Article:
I hear a lot of talk in the pfSense community about running a VPN from the pfSense instance, including whether to invest in hardware more suited for that as opposed to just any old SBC or basic computer (namely, whether the processor has hardware encryption). Does it actually provide that much more protection for your devices to connect to the VPN at the router level as opposed to the device level to make it worth the extra hardware requirements? What benefits does it give privacy wise, and how do you juggle switching from on-device VPN when you’re not connected to your main network and using the router’s VPN when you are?

CHEF-KOCH
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42M

Router based VPNs are more reliable because the OS upgrades and then something can happen or even leak. Let us assume you use Windows and use some Insider Builds as daily, then this is a realistic scenario. Router firmware also receive updates, but their implementation does not often create bigger problems regarding the VPN connection itself. On-device VPN waste more resources because you need to install the VPN on each single device, while on router side the whole network which is connected to the router is covered. It is similar like Pi-Hole / AdGuard Home vs. software based (extension based) ad-blockers. You cover more devices at the same time.

Your question is more what the best practice is, and this is router based. The benefit is that it’s easier to handle and to monitor because if you need another connect because e.g. Netflix blocked your VPN you then simply can install a VPN on the PC/device and only active enable/disable it quickly when needed without losing a connection to a network wide VPN. Most people prefer a router to avoid wasting device resources and because a router is normally harder to access since most routers enforce a password lock, while a lot of people, especially on their home devices, even ditch password based locks (not a good idea but some people do it if the device always stays at home).

Privacy wise there is absolute no benefit if you run the same VPN on your router or on the device except that (as said earlier) it covers your whole network.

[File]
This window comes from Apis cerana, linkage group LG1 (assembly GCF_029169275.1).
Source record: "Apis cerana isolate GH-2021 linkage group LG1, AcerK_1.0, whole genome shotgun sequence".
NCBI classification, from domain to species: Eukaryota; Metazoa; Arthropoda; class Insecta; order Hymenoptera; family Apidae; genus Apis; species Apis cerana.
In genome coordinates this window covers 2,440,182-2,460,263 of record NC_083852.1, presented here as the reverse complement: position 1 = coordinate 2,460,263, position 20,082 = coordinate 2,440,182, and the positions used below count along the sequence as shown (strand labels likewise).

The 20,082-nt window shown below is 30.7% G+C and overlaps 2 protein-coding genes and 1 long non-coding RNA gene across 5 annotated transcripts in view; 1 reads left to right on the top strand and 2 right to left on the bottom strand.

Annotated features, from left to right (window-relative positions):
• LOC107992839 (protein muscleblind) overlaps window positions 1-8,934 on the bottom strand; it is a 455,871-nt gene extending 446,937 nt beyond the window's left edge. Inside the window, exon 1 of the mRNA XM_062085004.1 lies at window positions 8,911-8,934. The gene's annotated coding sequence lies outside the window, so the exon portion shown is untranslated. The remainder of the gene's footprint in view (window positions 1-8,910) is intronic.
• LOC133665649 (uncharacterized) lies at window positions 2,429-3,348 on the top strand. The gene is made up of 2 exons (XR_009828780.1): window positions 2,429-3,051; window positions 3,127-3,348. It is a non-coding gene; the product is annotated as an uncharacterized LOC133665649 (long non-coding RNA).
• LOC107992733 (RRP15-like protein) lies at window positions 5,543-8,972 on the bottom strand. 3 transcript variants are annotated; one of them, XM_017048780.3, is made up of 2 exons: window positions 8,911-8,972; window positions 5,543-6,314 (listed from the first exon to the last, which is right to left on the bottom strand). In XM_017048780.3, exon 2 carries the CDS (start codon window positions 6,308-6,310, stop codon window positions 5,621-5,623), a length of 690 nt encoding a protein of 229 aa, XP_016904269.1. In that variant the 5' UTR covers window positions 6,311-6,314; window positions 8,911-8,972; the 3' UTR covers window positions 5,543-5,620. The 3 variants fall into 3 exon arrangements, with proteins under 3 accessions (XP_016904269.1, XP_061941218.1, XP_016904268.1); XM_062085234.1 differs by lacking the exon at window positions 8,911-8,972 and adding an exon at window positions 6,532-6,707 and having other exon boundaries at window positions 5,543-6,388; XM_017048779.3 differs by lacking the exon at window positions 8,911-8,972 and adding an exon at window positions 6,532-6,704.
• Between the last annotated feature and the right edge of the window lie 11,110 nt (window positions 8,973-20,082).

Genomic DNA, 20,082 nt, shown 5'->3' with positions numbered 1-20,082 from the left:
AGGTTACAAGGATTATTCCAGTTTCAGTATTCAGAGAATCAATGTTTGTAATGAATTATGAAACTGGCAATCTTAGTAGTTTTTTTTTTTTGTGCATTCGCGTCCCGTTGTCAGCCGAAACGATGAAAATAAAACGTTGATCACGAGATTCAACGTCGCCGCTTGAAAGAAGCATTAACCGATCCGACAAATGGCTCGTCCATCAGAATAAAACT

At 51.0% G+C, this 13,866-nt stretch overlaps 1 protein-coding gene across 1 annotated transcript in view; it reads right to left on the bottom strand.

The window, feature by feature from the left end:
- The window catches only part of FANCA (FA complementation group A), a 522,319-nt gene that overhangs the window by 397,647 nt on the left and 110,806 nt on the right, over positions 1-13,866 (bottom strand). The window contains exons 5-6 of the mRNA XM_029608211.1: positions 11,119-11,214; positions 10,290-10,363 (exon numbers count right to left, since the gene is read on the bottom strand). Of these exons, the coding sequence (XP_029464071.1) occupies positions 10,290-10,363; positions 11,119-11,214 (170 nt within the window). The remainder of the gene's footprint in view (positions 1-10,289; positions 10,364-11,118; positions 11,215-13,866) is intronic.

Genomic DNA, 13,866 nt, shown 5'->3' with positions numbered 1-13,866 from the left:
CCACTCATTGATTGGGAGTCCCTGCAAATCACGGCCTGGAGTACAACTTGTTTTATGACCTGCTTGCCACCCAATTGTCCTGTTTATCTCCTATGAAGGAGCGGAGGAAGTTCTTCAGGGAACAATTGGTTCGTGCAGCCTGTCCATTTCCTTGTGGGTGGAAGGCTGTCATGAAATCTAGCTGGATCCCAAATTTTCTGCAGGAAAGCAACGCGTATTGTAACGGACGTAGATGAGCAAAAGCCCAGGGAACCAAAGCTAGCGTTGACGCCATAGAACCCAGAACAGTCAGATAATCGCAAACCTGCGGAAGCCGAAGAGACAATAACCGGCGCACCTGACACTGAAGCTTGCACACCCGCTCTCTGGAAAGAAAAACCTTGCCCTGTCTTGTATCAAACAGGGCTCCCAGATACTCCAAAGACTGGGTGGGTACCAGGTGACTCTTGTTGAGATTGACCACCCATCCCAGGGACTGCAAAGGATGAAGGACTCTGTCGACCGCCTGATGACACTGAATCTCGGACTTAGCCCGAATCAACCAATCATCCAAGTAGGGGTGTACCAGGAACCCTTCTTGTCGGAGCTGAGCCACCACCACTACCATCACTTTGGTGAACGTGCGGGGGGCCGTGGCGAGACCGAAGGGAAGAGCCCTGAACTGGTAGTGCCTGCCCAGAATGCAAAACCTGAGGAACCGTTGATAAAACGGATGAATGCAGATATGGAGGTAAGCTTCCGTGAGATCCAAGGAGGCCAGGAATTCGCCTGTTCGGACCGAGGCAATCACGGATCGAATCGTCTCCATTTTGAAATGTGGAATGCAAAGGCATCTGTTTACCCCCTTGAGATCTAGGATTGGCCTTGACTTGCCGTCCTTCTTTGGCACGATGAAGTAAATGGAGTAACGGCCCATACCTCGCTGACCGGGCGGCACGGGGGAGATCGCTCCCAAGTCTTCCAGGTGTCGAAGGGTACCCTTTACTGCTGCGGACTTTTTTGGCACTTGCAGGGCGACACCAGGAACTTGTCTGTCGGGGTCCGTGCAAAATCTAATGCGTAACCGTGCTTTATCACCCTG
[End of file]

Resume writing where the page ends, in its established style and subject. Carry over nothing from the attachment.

Speed wise (assuming your router has a “good” CPU) wise it is also a wise decision to handle the VPN part of the router because if your PC is not the best your connection gets slowed-down when you are low on network/CPU resources. This depends on what algorithm/VPN is used (OpenVPN/WireGuard based and how well the driver performs and some other small variables). OpenVPN is more “CPU heavy”.

@loki
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For Privacy, I think it is almost the same. You could make an argument a router may be more stable, less code, less services which offers more reliability.

The only thing I can think of currently is, on other devices, apps and software may be able to detect a VPN app running but then again most VPN IP are already detectable because they run on non-residential servers.

At the end of the day, it’s connecting to the same VPN.

It’s beneficial in a sense router counts as a single device. VPN providers usually have a device limit. So if you have multiple devices at home, and the VPN is setup on the router, it frees up slots for other devices when anyone is outside. And needs less configuration on all the other home devices including smart-home devices.

@ree
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It has no impact privacy wise : it’s just less work and it allow to route device trough the vpn that wouldn’t otherwise. And it’s not always about privacy some setup relies on VPN to connect remote resource.

Honestly I don’t see the point to vpn my whole network trough a third party but everyone lives different situation.

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